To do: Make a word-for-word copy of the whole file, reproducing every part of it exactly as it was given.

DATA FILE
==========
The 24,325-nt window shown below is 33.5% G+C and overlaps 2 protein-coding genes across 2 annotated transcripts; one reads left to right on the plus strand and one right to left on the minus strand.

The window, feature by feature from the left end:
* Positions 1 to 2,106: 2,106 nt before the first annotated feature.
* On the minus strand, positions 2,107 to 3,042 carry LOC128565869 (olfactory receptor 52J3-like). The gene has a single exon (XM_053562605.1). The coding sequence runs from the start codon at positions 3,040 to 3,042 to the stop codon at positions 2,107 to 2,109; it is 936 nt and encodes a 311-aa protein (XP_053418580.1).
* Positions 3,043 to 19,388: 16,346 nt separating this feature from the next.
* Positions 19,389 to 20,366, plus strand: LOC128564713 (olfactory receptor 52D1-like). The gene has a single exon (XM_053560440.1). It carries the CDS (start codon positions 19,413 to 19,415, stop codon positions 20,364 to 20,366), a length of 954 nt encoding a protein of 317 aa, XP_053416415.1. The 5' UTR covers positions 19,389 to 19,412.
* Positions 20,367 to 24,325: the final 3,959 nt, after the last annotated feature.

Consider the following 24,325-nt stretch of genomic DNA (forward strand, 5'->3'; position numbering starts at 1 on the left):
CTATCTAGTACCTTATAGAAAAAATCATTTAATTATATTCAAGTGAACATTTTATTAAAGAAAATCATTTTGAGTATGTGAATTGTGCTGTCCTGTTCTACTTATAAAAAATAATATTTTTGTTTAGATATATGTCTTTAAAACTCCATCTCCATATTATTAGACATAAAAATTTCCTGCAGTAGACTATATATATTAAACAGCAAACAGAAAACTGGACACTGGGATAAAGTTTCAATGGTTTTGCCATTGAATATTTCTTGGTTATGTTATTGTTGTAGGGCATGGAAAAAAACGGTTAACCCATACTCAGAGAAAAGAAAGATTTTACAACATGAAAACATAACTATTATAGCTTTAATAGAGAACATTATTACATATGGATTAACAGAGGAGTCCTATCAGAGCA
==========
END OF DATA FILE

The 24,325-nt window shown below is 33.5% G+C and overlaps 2 protein-coding genes across 2 annotated transcripts; one reads left to right on the plus strand and one right to left on the minus strand.

The window, feature by feature from the left end:
* Positions 1 to 2,106: 2,106 nt before the first annotated feature.
* On the minus strand, positions 2,107 to 3,042 carry LOC128565869 (olfactory receptor 52J3-like). The gene has a single exon (XM_053562605.1). The coding sequence runs from the start codon at positions 3,040 to 3,042 to the stop codon at positions 2,107 to 2,109; it is 936 nt and encodes a 311-aa protein (XP_053418580.1).
* Positions 3,043 to 19,388: 16,346 nt separating this feature from the next.
* Positions 19,389 to 20,366, plus strand: LOC128564713 (olfactory receptor 52D1-like). The gene has a single exon (XM_053560440.1). It carries the CDS (start codon positions 19,413 to 19,415, stop codon positions 20,364 to 20,366), a length of 954 nt encoding a protein of 317 aa, XP_053416415.1. The 5' UTR covers positions 19,389 to 19,412.
* Positions 20,367 to 24,325: the final 3,959 nt, after the last annotated feature.

Consider the following 24,325-nt stretch of genomic DNA (forward strand, 5'->3'; position numbering starts at 1 on the left):
CTATCTAGTACCTTATAGAAAAAATCATTTAATTATATTCAAGTGAACATTTTATTAAAGAAAATCATTTTGAGTATGTGAATTGTGCTGTCCTGTTCTACTTATAAAAAATAATATTTTTGTTTAGATATATGTCTTTAAAACTCCATCTCCATATTATTAGACATAAAAATTTCCTGCAGTAGACTATATATATTAAACAGCAAACAGAAAACTGGACACTGGGATAAAGTTTCAATGGTTTTGCCATTGAATATTTCTTGGTTATGTTATTGTTGTAGGGCATGGAAAAAAACGGTTAACCCATACTCAGAGAAAAGAAAGATTTTACAACATGAAAACATAACTATTATAGCTTTAATAGAGAACATTATTACATATGGATTAACAGAGGAGTCCTATCAGAGCA